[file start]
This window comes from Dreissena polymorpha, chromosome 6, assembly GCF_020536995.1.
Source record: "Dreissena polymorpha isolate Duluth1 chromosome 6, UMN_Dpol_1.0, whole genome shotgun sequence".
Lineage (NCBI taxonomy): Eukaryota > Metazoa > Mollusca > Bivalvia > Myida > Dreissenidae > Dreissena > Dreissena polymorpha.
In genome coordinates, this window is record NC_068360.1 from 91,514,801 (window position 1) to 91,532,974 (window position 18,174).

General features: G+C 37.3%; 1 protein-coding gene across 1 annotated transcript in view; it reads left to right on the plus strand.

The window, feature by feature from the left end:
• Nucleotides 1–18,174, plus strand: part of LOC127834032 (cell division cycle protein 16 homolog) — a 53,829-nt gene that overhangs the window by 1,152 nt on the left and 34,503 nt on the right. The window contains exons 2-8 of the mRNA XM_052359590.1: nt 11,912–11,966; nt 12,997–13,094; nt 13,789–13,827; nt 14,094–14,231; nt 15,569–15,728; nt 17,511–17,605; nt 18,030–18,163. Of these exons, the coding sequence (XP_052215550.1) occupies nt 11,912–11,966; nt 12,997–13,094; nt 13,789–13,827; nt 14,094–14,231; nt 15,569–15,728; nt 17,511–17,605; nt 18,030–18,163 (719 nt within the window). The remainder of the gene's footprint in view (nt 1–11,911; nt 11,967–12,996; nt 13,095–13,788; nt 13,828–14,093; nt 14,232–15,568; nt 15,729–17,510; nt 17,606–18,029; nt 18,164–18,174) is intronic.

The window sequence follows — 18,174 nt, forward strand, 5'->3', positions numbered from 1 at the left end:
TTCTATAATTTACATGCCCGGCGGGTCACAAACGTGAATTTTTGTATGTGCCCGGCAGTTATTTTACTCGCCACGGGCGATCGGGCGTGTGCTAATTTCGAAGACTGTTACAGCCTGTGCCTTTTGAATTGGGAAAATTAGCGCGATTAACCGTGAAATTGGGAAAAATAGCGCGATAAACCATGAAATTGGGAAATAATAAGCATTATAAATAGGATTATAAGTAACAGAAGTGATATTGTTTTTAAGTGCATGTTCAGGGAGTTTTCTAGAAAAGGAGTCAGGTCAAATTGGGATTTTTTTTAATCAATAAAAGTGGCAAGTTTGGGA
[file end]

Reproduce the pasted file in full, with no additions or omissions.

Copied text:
This window comes from Dreissena polymorpha, chromosome 6, assembly GCF_020536995.1.
Source record: "Dreissena polymorpha isolate Duluth1 chromosome 6, UMN_Dpol_1.0, whole genome shotgun sequence".
Lineage (NCBI taxonomy): Eukaryota > Metazoa > Mollusca > Bivalvia > Myida > Dreissenidae > Dreissena > Dreissena polymorpha.
In genome coordinates, this window is record NC_068360.1 from 91,514,801 (window position 1) to 91,532,974 (window position 18,174).

General features: G+C 37.3%; 1 protein-coding gene across 1 annotated transcript in view; it reads left to right on the plus strand.

The window, feature by feature from the left end:
• Nucleotides 1–18,174, plus strand: part of LOC127834032 (cell division cycle protein 16 homolog) — a 53,829-nt gene that overhangs the window by 1,152 nt on the left and 34,503 nt on the right. The window contains exons 2-8 of the mRNA XM_052359590.1: nt 11,912–11,966; nt 12,997–13,094; nt 13,789–13,827; nt 14,094–14,231; nt 15,569–15,728; nt 17,511–17,605; nt 18,030–18,163. Of these exons, the coding sequence (XP_052215550.1) occupies nt 11,912–11,966; nt 12,997–13,094; nt 13,789–13,827; nt 14,094–14,231; nt 15,569–15,728; nt 17,511–17,605; nt 18,030–18,163 (719 nt within the window). The remainder of the gene's footprint in view (nt 1–11,911; nt 11,967–12,996; nt 13,095–13,788; nt 13,828–14,093; nt 14,232–15,568; nt 15,729–17,510; nt 17,606–18,029; nt 18,164–18,174) is intronic.

The window sequence follows — 18,174 nt, forward strand, 5'->3', positions numbered from 1 at the left end:
TTCTATAATTTACATGCCCGGCGGGTCACAAACGTGAATTTTTGTATGTGCCCGGCAGTTATTTTACTCGCCACGGGCGATCGGGCGTGTGCTAATTTCGAAGACTGTTACAGCCTGTGCCTTTTGAATTGGGAAAATTAGCGCGATTAACCGTGAAATTGGGAAAAATAGCGCGATAAACCATGAAATTGGGAAATAATAAGCATTATAAATAGGATTATAAGTAACAGAAGTGATATTGTTTTTAAGTGCATGTTCAGGGAGTTTTCTAGAAAAGGAGTCAGGTCAAATTGGGATTTTTTTTAATCAATAAAAGTGGCAAGTTTGGGA